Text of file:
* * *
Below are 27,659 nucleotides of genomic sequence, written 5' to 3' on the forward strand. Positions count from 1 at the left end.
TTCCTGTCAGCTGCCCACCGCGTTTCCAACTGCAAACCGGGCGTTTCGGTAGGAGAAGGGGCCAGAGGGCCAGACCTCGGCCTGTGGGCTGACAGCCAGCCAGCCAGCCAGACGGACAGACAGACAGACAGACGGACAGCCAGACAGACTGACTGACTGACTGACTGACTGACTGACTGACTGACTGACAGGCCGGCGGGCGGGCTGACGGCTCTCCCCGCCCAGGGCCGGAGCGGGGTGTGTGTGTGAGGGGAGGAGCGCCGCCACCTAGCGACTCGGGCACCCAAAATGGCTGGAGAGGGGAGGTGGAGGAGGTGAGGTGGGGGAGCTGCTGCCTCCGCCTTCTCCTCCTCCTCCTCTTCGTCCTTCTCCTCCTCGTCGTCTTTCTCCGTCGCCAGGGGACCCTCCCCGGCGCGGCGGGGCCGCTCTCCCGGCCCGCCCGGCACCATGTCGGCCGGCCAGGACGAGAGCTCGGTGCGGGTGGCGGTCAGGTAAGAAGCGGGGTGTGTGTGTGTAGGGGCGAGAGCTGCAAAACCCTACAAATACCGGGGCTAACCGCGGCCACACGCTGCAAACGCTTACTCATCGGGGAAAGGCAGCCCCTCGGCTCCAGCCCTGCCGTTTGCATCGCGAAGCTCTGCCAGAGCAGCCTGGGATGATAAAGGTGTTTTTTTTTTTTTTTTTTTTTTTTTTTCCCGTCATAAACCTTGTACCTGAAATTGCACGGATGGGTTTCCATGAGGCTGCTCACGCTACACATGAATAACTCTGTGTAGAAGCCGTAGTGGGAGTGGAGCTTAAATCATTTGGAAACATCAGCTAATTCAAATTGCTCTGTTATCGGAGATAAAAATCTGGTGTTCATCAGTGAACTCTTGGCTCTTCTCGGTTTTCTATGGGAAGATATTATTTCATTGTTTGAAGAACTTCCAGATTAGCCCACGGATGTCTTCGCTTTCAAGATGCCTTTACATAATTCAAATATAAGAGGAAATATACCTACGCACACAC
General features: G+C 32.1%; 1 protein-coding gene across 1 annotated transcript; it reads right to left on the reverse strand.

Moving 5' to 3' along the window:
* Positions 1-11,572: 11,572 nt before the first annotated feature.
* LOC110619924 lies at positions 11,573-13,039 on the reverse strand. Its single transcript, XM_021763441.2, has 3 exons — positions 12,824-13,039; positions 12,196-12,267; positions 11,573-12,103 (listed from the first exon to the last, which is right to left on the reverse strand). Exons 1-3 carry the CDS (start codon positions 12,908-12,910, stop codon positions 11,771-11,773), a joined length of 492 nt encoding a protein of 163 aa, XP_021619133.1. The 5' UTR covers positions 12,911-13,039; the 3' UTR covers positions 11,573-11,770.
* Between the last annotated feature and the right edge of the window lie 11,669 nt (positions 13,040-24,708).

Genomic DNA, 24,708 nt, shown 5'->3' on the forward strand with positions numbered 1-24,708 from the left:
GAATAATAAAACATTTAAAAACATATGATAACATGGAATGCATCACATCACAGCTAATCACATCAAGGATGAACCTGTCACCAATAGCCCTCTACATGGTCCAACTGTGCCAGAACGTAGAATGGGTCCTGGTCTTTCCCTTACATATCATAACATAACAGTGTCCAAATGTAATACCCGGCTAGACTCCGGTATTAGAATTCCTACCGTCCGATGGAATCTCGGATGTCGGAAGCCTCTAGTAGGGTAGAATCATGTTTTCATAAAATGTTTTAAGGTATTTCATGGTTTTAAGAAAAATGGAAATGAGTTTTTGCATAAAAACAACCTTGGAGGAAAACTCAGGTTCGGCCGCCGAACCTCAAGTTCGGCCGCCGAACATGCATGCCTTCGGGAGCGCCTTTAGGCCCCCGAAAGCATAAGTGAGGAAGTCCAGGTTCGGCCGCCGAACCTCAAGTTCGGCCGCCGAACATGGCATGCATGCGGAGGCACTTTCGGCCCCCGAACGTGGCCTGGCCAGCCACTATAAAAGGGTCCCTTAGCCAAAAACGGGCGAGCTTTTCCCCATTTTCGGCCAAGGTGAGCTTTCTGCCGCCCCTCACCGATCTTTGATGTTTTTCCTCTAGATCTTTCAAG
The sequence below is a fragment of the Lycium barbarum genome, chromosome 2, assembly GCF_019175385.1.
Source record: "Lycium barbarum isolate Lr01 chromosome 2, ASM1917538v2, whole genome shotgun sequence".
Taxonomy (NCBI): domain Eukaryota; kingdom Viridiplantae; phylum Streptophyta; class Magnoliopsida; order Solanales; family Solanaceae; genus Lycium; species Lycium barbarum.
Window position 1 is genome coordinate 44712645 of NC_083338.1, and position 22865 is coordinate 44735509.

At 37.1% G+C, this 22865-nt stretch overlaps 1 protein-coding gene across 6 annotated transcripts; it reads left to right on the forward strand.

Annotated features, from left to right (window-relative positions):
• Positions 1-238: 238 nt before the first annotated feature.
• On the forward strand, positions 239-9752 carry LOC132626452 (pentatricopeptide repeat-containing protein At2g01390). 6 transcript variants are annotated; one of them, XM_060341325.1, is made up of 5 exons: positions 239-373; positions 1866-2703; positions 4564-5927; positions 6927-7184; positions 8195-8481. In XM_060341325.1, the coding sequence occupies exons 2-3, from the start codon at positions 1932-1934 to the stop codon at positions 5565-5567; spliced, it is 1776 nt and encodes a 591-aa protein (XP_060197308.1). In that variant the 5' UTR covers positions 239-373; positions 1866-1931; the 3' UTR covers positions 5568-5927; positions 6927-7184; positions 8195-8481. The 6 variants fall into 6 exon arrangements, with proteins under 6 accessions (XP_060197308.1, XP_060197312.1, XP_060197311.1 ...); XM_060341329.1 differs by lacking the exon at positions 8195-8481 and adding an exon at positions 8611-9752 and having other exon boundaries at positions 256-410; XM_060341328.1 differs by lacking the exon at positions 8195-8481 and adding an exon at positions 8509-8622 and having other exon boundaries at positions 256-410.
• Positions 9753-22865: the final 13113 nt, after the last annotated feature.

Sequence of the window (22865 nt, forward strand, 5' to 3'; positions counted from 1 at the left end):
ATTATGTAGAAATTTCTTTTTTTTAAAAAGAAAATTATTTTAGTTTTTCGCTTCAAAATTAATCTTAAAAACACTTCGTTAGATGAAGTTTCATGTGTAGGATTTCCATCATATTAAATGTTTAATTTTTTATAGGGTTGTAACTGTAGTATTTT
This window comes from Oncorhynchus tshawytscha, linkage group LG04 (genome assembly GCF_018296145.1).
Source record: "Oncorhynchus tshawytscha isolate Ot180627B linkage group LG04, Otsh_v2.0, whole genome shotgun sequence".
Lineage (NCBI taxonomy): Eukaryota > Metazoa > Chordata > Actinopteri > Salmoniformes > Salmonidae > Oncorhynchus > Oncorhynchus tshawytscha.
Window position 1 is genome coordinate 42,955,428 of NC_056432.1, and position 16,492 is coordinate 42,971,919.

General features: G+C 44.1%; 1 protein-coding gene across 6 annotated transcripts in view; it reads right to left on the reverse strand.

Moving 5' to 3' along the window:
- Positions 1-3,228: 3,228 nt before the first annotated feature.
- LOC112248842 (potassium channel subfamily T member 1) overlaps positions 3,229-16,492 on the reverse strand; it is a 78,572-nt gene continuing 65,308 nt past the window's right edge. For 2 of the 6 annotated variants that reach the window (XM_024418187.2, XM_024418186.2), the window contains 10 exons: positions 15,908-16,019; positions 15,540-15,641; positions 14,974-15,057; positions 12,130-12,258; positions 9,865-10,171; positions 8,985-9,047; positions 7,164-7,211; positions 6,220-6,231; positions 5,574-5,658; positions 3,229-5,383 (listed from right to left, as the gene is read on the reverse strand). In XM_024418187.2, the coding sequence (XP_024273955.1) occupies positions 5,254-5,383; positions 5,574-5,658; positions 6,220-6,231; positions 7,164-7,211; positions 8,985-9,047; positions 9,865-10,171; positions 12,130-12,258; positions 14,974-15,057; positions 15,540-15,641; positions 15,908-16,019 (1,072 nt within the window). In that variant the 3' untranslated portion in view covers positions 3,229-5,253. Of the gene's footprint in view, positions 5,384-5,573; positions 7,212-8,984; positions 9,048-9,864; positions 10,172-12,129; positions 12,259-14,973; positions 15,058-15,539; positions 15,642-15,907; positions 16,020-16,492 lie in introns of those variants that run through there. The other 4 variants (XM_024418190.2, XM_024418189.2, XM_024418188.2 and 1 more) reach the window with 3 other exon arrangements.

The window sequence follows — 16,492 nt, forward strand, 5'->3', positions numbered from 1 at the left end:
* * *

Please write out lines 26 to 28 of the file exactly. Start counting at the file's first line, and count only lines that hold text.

Moving 5' to 3' along the window:
- Positions 1-3,228: 3,228 nt before the first annotated feature.
- LOC112248842 (potassium channel subfamily T member 1) overlaps positions 3,229-16,492 on the reverse strand; it is a 78,572-nt gene continuing 65,308 nt past the window's right edge. For 2 of the 6 annotated variants that reach the window (XM_024418187.2, XM_024418186.2), the window contains 10 exons: positions 15,908-16,019; positions 15,540-15,641; positions 14,974-15,057; positions 12,130-12,258; positions 9,865-10,171; positions 8,985-9,047; positions 7,164-7,211; positions 6,220-6,231; positions 5,574-5,658; positions 3,229-5,383 (listed from right to left, as the gene is read on the reverse strand). In XM_024418187.2, the coding sequence (XP_024273955.1) occupies positions 5,254-5,383; positions 5,574-5,658; positions 6,220-6,231; positions 7,164-7,211; positions 8,985-9,047; positions 9,865-10,171; positions 12,130-12,258; positions 14,974-15,057; positions 15,540-15,641; positions 15,908-16,019 (1,072 nt within the window). In that variant the 3' untranslated portion in view covers positions 3,229-5,253. Of the gene's footprint in view, positions 5,384-5,573; positions 7,212-8,984; positions 9,048-9,864; positions 10,172-12,129; positions 12,259-14,973; positions 15,058-15,539; positions 15,642-15,907; positions 16,020-16,492 lie in introns of those variants that run through there. The other 4 variants (XM_024418190.2, XM_024418189.2, XM_024418188.2 and 1 more) reach the window with 3 other exon arrangements.